WaterEnergy Saving Tips
Try these water conservation ideas at home and watch the savings pour in.
Wasting Water is Money Down the Drain
Sinks, showers, bathtubs, washing machines, dishwashers—there are a lot of places where you use water every day. Producing and heating water takes energy—a cost that is then passed along to you, the consumer. Want to save money on your utility bills? Here are some simple, cost-effective ideas to help you save more water at home.
The average American uses 80 to 100 gallons of water a day.
There’s nothing quite as relaxing as taking a hot bath after a long day. Although relaxing, taking a bath uses a lot of water—about 25 to 50 gallons worth. While we’re not saying to never take a bath—everyone deserves to treat themselves every once in a while—consider saving baths for special occasions and take more showers instead. Switching to showers could save 10 to 25 gallons of water every time you bathe.
Take Fewer Baths
Take Shorter Showers
Speaking of the shower, try to take shorter ones. It goes without saying that a 15-minute shower uses more water (and more energy to heat the water) than, say, an eight-minute shower. To help keep an eye on how much time you spend in the shower, consider listening to music while you wash up and keep your showers to the length of about three songs.
If you’re worried you might get too distracted singing along to your favorite tunes, you can always try a more aggressive tactic: the “Navy shower.” Designed to conserve freshwater while on deployment, Navy showers (also known as GI baths) are efficient, to say the least. Essentially, you only use water to wet yourself down and rinse off and turn the water off while you’re lathering up.
It can take some time for water to heat up when you’re waiting to hop in the shower. While you could try to recycle that water (see tip #8), you could also try taking a cold shower instead. Hear us out: A cold shower is better for your health and your wallet. It doesn’t dry your skin like hot water can and helps provide better circulation. It provides energy savings as well. Since the water doesn’t need to be heated, or heated as much as it normally would, it will require much less energy used by your home’s water heater.
Take a Cold Shower
Brush Teeth With the Water Off
When brushing teeth, most people tend to leave the water running, thinking it’s no big deal. Next time try turning the water off when it’s not being used. This may seem small, but overtime, you can save up to 200 gallons a month by turning off the tap while brushing.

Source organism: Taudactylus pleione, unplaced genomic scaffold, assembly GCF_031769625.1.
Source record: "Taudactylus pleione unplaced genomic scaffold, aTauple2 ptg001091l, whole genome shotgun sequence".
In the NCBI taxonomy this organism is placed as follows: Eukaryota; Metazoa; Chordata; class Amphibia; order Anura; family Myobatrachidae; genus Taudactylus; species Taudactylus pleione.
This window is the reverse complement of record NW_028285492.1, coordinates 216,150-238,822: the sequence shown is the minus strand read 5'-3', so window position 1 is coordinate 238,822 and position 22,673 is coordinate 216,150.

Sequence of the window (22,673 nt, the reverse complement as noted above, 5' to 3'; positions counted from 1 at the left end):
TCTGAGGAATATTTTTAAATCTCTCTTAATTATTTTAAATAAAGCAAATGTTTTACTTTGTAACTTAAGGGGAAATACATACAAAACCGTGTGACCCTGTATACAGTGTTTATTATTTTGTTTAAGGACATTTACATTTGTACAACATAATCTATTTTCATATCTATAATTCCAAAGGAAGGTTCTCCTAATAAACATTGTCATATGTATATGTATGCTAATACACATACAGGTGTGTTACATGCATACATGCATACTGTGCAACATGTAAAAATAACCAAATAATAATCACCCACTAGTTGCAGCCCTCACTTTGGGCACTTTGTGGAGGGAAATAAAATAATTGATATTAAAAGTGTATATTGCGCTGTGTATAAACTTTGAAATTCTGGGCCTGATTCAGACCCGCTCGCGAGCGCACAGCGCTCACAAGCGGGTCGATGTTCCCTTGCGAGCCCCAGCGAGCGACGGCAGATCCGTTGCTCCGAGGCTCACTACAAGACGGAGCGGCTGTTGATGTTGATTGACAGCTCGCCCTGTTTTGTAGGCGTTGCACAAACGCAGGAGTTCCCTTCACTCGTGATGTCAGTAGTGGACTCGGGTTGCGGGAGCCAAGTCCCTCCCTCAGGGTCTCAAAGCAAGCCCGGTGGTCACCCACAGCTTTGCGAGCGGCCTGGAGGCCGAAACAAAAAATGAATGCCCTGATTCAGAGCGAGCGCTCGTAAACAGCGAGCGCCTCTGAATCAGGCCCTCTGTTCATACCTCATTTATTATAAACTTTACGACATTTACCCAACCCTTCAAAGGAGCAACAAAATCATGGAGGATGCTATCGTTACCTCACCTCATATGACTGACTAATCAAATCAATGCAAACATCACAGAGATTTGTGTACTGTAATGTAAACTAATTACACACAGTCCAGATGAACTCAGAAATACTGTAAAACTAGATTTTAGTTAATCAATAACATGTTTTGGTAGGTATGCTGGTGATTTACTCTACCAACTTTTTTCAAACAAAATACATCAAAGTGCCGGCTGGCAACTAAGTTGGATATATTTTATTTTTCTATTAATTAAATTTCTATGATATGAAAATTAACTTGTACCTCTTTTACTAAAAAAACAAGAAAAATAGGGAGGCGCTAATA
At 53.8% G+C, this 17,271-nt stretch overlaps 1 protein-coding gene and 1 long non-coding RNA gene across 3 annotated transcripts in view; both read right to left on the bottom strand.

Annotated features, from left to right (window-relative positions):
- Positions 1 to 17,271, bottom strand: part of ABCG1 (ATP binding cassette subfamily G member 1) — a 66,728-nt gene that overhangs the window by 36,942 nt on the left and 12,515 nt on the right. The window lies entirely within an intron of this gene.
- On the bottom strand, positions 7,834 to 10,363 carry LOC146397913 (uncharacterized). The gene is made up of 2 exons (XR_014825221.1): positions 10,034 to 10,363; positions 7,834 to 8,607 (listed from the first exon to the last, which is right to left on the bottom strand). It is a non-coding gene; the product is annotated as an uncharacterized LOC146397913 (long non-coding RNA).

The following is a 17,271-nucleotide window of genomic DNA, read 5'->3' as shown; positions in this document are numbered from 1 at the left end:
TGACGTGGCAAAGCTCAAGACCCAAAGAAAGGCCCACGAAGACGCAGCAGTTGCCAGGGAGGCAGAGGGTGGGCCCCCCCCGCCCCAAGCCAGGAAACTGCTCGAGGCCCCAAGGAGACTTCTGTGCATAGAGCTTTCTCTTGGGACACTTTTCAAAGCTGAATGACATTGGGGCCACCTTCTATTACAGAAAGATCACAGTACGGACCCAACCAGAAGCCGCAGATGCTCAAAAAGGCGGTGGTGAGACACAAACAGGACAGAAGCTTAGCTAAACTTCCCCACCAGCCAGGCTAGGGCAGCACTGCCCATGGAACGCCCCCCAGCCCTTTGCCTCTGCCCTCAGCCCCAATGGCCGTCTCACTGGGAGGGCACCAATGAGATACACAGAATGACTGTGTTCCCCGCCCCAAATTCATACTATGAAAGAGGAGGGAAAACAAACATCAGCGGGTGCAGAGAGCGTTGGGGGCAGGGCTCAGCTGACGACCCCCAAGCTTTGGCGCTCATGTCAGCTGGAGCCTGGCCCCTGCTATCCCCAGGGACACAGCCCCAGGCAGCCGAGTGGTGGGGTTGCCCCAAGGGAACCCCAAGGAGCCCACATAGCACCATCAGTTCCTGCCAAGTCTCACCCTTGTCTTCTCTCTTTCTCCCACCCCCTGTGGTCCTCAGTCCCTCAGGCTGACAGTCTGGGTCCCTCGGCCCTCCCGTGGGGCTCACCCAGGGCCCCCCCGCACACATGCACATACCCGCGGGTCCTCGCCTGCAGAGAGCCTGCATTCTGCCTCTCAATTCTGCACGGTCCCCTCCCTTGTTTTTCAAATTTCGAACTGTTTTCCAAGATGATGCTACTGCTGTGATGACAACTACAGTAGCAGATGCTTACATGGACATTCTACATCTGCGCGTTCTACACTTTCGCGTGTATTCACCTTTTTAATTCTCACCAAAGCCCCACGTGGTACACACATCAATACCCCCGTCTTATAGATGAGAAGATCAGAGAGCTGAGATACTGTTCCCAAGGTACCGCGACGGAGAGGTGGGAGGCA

Install Low-Flow Shower Heads and Faucet Aerators
Low-flow shower heads and faucet aerators provide an easy way to conserve water in your home. Low-flow shower heads, for example, can save water by reducing flow rates to 2.5 gallons per minute. The same goes for your bathroom and kitchen faucets. Low-flow faucet aerators can help conserve water on older faucets in your home.
Fix Leaky Faucets
The average household loses almost 10,000 gallons of water to leaky faucets and pipes every year with 10 percent of homes losing 90 gallons to leaks every single day. Check your faucets and bathroom pipes for leaks regularly and fix any leaks you find as soon as possible. Along the same lines, you’ll want to inspect caulking around your sinks, showers, and toilets and replace if needed.
Putting a plastic water bottle in your toilet tank is an easy hack to reduce the amount of water needed to fill your toilet after each flush. Simply fill a bottle with sand or a few pebbles and place the bottle in the back of your toilet. By placing the bottle in your toilet tank, less water will be needed to fill the tank, which can help save on your utility bills.
Use the Plastic Bottle Trick
Running a shower until it’s just the right temperature is money down the drain. While you’re waiting for your shower to heat up, consider putting a bucket in the shower to collect the unused water. Any water you collect can then be used to water houseplants.
As long as we have hot water, most of us probably don’t give our water heaters much thought. However, dialing back the temperature on your water heater could be an easy way to save money on your electricity bill, without having to sacrifice comfort. In fact, small changes, like lowering the temperature 10⁰F, can save you between 3-5 percent on your water heating costs. The U.S. Department of Energy recommends setting your water heater temperature to 120⁰F.
Lower the Temperature of Your Water Heater
Insulate Your Water Heater
Just like insulating your walls, insulating your hot water tank can help you work toward a lower energy bill. A quick test you can perform is to simply feel your water heater’s tank. If it’s warm to the touch, then you need additional insulation.
To insulate your water heater, wrapping your tank in pre-cut jackets or blankets could reduce standby heat loss by 25-45 percent. Essentially, this translates into about 7-16 percent in savings for hot water costs.
Use a Dishwasher to Clean Dirty Dishes
Believe it or not, washing dishes the old-fashioned way by hand won’t save you any money on your utility bills. Instead of scrubbing, rinsing, and drying each dish, loading them all in an Energy Star-certified dishwasher uses far less water and electricity. Energy efficient dishwashers use less than half as much energy and save nearly 5,000 gallons of water a year, compared to the manual method.
Wash Your Clothes in Cold Water
On laundry day, be sure to wash your clothes in cold water, instead of warm or hot water. Not only will this help you cut your load’s energy use in half, but it is also better for your clothes. Hot water is known to shrink and wear out your clothes quicker, and it won’t even get hot enough to kill germs. (That’s what your dryer is for!)